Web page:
This is exactly what I said before: We are like two separate people. In Eretz Yisroel lives a Torah Nation that concerns itself with the suffering of every Jew wherever he is. It fasts, intensifies Torah study, and entreats Hashem daily to send peace to His nation. But another nation also lives in Eretz Yisroel: A secular nation that remains swamped in vanities of life, in entertainment and amusement, and is blithely unconcerned about what has been occurring throughout the country.

Secular newspaper reporters have even recently written how gratified they are that "life is back to normal." Organizers of large cultural events claim that to show our peaceful intents to the world, all these events should take place despite the daily violence. One of them remarked that running a gaudy parade of entertainment and debauchery is a "profound declaration of the need to stop one moment from our insane dance. Music is built upon the idea of live and let live. Everyone is one nation, all are free--and one's nationality, culture and geographical location are insignificant." One column reporting about culture events explained "thunderous and joyful dancing and music are the real alternative because of their innate distance from a culture of war."

If you would ask all those happy-go-lucky people why they are not thinking about the Jews being killed and wounded, the hundreds of people continually frightened from shooting, bombs, and Molotov cocktails, while instead they are leading a carefree life, they would answer: "We cannot help them anyway. How could it help them if we stop enjoying ourselves? Won't the critical security condition anyway continue? We must therefore continue to live as usual - - life is back to normal.'"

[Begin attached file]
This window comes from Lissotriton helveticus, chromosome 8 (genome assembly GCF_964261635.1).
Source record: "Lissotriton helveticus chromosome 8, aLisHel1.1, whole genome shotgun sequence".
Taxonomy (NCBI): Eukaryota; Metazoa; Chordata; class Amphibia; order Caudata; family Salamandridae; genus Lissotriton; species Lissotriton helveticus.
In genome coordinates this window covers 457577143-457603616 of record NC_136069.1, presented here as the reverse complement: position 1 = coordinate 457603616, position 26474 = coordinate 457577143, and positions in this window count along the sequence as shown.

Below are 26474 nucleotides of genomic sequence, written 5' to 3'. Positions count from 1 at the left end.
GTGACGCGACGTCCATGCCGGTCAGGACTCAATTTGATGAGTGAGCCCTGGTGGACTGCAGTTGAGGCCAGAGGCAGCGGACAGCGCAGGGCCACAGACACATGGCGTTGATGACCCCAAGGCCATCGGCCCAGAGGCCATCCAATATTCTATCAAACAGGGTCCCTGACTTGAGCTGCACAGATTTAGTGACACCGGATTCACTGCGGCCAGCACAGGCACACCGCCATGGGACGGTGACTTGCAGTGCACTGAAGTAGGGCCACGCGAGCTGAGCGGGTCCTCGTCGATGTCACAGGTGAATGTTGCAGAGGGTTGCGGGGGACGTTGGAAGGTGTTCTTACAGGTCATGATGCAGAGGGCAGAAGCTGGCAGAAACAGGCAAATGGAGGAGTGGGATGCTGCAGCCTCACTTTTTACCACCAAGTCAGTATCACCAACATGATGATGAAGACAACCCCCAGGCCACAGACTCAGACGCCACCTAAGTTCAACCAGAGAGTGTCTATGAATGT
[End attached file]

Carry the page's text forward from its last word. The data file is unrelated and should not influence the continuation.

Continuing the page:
But a Jew who believes in Hashem knows he can help his suffering brothers since the tefillos and Torah study of each Jew awakens the attribute of Divine chesed. Besides this, even someone who does not beg Hashem for them knows he must feel the suffering of others. This concept is totally unknown to our brothers who have strayed from Torah.

Chazal teach us how each Jew should act when the klal is suffering. "When the public is afflicted a person should not say I will go home, I will eat and drink and only worry about myself. A person should suffer together with others, as we find that Moshe Rabbenu suffered together with others, as is written: `But Moshe's hands were heavy and they took a stone and put it underneath him and he sat on it' (Shemos 17:12). Did Moshe not have even one pillow or mattress to sit on? Moshe, however, said: `Since Yisroel are suffering, I will also share in their suffering' " (Taanis 11a).